THE MESSENGER 3 stars (R) In this uneven but respectful drama, Ben Foster and Woody Harrelson play members of the U.S. Army’s casualty notification team, tasked with informing the next of kind of their loved ones’ deaths in action. Reversing the usual perspective of the “we regret to inform you” scene, The Messenger’s cast proves equal to the fraught emotions at play, particularly Steve Buscemi and Samantha Morton as two bereaved civilians. Director Oren Moverman seems to be a student of Hal Ashby’s excellent 1970s films The Last Detail andComing Home, although the film’s last act, by focusing on the two soldiers’ psychology, slows down to a crawl. — Holman

NINE 3 stars (PG-13) In 1960s Italy, a creatively blocked filmmaker (Daniel Day-Lewis) muses on the women in his life in this musical based on Federico Fellini's autobiographical masterpiece 8 Ω. Chicago director Rob Marshall doesn't stint on glamour or sexuality, as Nine basically offers a series of burlesque-style musical numbers from such Oscar-caliber actresses as Marion Cotillard, Penelope Cruz, Nicole Kidman and Judi Dench ñ although the show-stopper turns out to be the lusty ìBe Italianî by Fergie of the Black-Eyed Peas. Repetitious and oddly impersonal, Nine ultimately squeaks by on sheer star power. — Holman

NINJA ASSASSIN (R) V for Vendetta director James McTeigue and the Wachowski brothers (The Matrix) present this martial arts film about a hitman (Rain) out for revenge. It sounds like the kind of film that should be an adaptation of a video game or a graphic novel or something, but apparently it’s an original work. 

OLD DOGS (PG) Dan (Robin Williams) has been happily divorced for seven years when his ex-wife shows up and reveals that she and Dan have 7-year-old twins. Dan, who knows nothing about family life, recruits his friends Charlie (John Travolta) and Ralph (Seth Green) to help him take care of the kids and learn the true meaning of family.

PIRATE RADIO Originally titled The Boat that Rocked, this British comedy about a fictitious pirate radio station that broadcasts to the United Kingdom from a ship is hitting American shores.

PLANET 51 (PG) In this week’s 3-D computer animated comedy, an astronaut (Dwayne “The Rock” Johnson) lands on a planet and discovers a population of green alien suburbanites who view him as an invader.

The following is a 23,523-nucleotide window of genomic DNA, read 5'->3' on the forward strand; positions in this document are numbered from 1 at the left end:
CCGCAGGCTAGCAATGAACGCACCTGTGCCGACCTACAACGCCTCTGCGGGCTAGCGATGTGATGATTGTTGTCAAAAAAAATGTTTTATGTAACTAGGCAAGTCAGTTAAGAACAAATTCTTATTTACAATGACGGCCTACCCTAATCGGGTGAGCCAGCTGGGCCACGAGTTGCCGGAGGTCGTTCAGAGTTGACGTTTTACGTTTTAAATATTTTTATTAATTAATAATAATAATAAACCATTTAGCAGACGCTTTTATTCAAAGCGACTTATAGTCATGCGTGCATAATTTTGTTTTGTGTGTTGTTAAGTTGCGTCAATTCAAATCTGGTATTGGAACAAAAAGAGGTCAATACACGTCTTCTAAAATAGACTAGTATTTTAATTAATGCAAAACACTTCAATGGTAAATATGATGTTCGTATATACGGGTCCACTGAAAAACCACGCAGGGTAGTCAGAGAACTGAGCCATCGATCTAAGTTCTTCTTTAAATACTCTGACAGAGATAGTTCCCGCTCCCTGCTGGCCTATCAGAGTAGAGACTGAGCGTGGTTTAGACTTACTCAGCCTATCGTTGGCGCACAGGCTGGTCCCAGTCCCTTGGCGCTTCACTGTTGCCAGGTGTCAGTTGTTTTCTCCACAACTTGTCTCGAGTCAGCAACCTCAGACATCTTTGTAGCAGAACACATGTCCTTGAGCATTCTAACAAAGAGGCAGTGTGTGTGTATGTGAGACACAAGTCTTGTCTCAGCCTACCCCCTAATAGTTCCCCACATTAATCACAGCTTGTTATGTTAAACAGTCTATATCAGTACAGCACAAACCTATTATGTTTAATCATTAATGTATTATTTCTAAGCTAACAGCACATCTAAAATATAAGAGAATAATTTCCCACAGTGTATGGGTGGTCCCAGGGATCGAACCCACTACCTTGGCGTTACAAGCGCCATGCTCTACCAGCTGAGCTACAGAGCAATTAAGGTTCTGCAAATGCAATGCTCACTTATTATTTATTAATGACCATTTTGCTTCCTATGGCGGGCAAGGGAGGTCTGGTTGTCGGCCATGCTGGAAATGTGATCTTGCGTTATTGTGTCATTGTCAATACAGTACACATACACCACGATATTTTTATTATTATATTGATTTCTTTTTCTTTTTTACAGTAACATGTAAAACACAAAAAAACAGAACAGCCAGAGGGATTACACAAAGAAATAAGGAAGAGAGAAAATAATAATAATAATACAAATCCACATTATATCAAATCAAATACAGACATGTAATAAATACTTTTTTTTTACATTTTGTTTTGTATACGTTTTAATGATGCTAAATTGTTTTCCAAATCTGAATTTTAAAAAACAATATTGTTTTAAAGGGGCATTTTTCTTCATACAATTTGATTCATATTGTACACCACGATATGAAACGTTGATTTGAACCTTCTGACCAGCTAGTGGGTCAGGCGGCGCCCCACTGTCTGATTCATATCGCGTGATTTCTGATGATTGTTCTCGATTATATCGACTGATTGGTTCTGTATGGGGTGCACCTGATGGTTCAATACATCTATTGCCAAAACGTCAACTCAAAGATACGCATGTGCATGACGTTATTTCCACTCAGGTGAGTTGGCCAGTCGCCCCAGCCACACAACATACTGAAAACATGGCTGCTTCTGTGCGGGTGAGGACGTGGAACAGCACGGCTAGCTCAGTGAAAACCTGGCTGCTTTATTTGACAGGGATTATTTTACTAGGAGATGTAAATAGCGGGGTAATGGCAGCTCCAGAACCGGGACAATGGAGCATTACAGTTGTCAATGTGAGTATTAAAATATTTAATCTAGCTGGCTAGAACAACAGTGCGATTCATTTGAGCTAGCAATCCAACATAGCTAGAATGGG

PRECIOUS: BASED ON THE NOVEL PUSH BY SAPPHIRE 3 stars (R) In Harlem of 1987, Clareece "Precious" Jones (Gabourey Sidibe) suffers enough hardships for several Greek tragedies, including obesity, illiteracy, sexual molestation and a shockingly abusive mother (Mo'Nique). Precious finds self-respect in an alternative school and a classroom full of boisterous women. Subtlety is not in the vocabulary of this film produced by Oprah Winfrey and Tyler Perry, but the performances of Sidibe, Mo'Nique, Mariah Carey (really) and the supporting cast make good on the film's ambitions. — Holman 

THE PRINCESS AND THE FROG 4 stars (G) In 1920s New Orleans, hardworking waitress Tiana (voiced by Anika Noni Rose) hits a bump on the road to buying her own restaurant when she kisses enchanted Prince-turned-frog Naveen (Bruno Campos) and — oops! — transforms into an amphibian herself. Like its workaholic heroine, The Princess and the Frog tries a little hard and tends to rush through songs and character introductions, so it lacks the ease of classics like Beauty and the Beast. The screwball bickering of hardheaded Tiana and hedonistic Naveen holds few surprises, but it’s still a lovely, tuneful film with gorgeous musical numbers that make the average CGI feature look sterile by comparison. — Holman

RED CLIFF 3 stars (R) Renowned action director John Woo designed this Chinese military epic, set in 208 A.D., to be released in two parts that totaled well over four hours, but the U.S. edit clocks in at only two and a half. The result resembles watching one of the latter Lord of the Rings films without having seen the first — but that’s not so bad, because Woo’s lavish combat scenes give Peter Jackson a run for his money. Tony Leung plays a noble viceroy leading a rebellion against a Napoleonic prime minister, but the spectacular set pieces are the real stars, including some of the most astonishing naval battles ever seen in movies. — Holman